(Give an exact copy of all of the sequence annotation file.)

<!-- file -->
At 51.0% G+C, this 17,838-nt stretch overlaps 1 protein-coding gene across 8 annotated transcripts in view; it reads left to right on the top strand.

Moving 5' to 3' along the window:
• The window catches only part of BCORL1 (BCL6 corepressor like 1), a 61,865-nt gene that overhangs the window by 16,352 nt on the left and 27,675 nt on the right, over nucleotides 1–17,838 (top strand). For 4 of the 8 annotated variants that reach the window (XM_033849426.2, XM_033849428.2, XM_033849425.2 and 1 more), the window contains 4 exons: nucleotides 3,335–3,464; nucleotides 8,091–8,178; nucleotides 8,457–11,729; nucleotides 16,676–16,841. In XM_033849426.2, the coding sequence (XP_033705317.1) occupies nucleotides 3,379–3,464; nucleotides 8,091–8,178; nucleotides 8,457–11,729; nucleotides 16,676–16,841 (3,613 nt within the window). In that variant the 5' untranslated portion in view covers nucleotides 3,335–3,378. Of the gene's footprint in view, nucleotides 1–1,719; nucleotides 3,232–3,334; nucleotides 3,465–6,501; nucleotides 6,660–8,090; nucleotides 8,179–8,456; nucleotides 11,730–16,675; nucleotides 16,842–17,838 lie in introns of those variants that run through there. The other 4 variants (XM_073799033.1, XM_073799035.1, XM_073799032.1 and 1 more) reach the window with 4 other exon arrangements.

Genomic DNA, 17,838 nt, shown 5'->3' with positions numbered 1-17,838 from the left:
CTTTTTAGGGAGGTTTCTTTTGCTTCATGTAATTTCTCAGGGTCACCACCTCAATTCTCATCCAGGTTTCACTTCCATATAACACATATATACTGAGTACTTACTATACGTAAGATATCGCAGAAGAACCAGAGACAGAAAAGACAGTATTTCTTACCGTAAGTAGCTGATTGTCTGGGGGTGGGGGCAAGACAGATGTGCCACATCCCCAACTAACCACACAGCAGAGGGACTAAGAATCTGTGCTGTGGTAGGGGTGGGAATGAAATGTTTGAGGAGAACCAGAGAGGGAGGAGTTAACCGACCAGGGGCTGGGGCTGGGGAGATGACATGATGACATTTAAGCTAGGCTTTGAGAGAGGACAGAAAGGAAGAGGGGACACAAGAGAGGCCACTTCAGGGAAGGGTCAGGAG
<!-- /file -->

At 51.0% G+C, this 17,838-nt stretch overlaps 1 protein-coding gene across 8 annotated transcripts in view; it reads left to right on the top strand.

Moving 5' to 3' along the window:
• The window catches only part of BCORL1 (BCL6 corepressor like 1), a 61,865-nt gene that overhangs the window by 16,352 nt on the left and 27,675 nt on the right, over nucleotides 1–17,838 (top strand). For 4 of the 8 annotated variants that reach the window (XM_033849426.2, XM_033849428.2, XM_033849425.2 and 1 more), the window contains 4 exons: nucleotides 3,335–3,464; nucleotides 8,091–8,178; nucleotides 8,457–11,729; nucleotides 16,676–16,841. In XM_033849426.2, the coding sequence (XP_033705317.1) occupies nucleotides 3,379–3,464; nucleotides 8,091–8,178; nucleotides 8,457–11,729; nucleotides 16,676–16,841 (3,613 nt within the window). In that variant the 5' untranslated portion in view covers nucleotides 3,335–3,378. Of the gene's footprint in view, nucleotides 1–1,719; nucleotides 3,232–3,334; nucleotides 3,465–6,501; nucleotides 6,660–8,090; nucleotides 8,179–8,456; nucleotides 11,730–16,675; nucleotides 16,842–17,838 lie in introns of those variants that run through there. The other 4 variants (XM_073799033.1, XM_073799035.1, XM_073799032.1 and 1 more) reach the window with 4 other exon arrangements.

Genomic DNA, 17,838 nt, shown 5'->3' with positions numbered 1-17,838 from the left:
CTTTTTAGGGAGGTTTCTTTTGCTTCATGTAATTTCTCAGGGTCACCACCTCAATTCTCATCCAGGTTTCACTTCCATATAACACATATATACTGAGTACTTACTATACGTAAGATATCGCAGAAGAACCAGAGACAGAAAAGACAGTATTTCTTACCGTAAGTAGCTGATTGTCTGGGGGTGGGGGCAAGACAGATGTGCCACATCCCCAACTAACCACACAGCAGAGGGACTAAGAATCTGTGCTGTGGTAGGGGTGGGAATGAAATGTTTGAGGAGAACCAGAGAGGGAGGAGTTAACCGACCAGGGGCTGGGGCTGGGGAGATGACATGATGACATTTAAGCTAGGCTTTGAGAGAGGACAGAAAGGAAGAGGGGACACAAGAGAGGCCACTTCAGGGAAGGGTCAGGAG